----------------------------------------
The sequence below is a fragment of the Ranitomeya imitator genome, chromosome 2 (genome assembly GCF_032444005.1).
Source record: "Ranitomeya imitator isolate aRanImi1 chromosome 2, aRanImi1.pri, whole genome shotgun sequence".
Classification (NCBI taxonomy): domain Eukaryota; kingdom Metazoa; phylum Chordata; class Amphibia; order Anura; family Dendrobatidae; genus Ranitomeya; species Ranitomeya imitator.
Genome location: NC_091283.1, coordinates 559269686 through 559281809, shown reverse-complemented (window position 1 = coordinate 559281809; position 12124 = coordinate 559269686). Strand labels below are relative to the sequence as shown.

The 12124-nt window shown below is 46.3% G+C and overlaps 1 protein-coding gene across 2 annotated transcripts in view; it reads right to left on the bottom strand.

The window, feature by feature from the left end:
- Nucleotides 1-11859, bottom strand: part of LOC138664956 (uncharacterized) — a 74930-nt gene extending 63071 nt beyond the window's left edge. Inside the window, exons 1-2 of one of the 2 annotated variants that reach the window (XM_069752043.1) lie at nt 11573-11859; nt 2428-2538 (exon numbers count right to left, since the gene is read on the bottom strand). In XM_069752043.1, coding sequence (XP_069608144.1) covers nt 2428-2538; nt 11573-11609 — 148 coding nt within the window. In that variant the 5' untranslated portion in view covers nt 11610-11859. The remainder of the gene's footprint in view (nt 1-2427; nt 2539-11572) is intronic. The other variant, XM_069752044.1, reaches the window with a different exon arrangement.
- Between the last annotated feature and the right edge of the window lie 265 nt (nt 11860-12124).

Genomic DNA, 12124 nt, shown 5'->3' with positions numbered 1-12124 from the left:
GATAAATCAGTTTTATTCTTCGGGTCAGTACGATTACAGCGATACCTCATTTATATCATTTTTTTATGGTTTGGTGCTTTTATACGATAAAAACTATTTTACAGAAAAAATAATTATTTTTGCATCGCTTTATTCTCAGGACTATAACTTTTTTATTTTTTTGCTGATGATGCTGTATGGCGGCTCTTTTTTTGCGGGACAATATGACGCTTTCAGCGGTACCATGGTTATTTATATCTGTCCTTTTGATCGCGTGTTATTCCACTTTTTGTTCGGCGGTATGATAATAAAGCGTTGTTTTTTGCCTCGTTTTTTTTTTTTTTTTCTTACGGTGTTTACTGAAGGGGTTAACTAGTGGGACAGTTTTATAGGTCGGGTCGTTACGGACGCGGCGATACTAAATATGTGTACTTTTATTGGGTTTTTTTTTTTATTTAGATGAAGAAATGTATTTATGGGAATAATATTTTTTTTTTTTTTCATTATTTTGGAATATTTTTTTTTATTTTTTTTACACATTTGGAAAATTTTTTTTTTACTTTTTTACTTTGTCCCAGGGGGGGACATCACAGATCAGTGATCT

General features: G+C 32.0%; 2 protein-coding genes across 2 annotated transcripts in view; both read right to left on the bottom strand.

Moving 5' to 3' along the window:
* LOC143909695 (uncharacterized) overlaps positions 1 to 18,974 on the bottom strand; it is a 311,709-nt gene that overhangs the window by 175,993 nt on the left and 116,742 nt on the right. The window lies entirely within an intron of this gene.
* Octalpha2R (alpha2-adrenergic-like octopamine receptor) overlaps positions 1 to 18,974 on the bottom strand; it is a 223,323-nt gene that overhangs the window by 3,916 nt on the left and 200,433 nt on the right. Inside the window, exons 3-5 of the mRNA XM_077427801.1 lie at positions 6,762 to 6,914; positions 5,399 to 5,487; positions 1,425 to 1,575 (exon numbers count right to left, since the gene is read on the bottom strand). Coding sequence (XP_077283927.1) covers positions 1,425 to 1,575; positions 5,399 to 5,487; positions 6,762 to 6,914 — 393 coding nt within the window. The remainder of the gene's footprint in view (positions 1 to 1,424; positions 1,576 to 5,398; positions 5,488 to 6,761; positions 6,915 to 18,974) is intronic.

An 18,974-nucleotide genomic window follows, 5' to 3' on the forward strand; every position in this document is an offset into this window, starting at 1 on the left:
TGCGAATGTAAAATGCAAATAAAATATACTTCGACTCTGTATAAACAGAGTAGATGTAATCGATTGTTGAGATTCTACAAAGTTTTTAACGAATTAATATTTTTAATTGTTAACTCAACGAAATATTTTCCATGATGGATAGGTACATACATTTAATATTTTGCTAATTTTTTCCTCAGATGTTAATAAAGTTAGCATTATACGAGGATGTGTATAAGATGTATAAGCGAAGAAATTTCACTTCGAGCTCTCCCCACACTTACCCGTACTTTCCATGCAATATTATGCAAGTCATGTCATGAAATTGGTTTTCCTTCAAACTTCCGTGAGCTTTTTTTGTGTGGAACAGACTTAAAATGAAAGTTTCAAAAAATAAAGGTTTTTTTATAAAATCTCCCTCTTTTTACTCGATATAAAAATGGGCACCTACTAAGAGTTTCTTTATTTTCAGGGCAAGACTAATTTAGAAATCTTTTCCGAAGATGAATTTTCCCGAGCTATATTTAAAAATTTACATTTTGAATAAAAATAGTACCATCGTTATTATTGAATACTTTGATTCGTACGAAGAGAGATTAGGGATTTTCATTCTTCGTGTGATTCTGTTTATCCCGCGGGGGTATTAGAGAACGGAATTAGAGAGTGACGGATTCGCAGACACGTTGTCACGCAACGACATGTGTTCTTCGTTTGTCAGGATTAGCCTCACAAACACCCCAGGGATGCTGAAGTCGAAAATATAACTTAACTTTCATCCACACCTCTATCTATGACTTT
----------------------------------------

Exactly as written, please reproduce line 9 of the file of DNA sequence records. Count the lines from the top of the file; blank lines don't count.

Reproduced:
Genomic DNA, 12124 nt, shown 5'->3' with positions numbered 1-12124 from the left: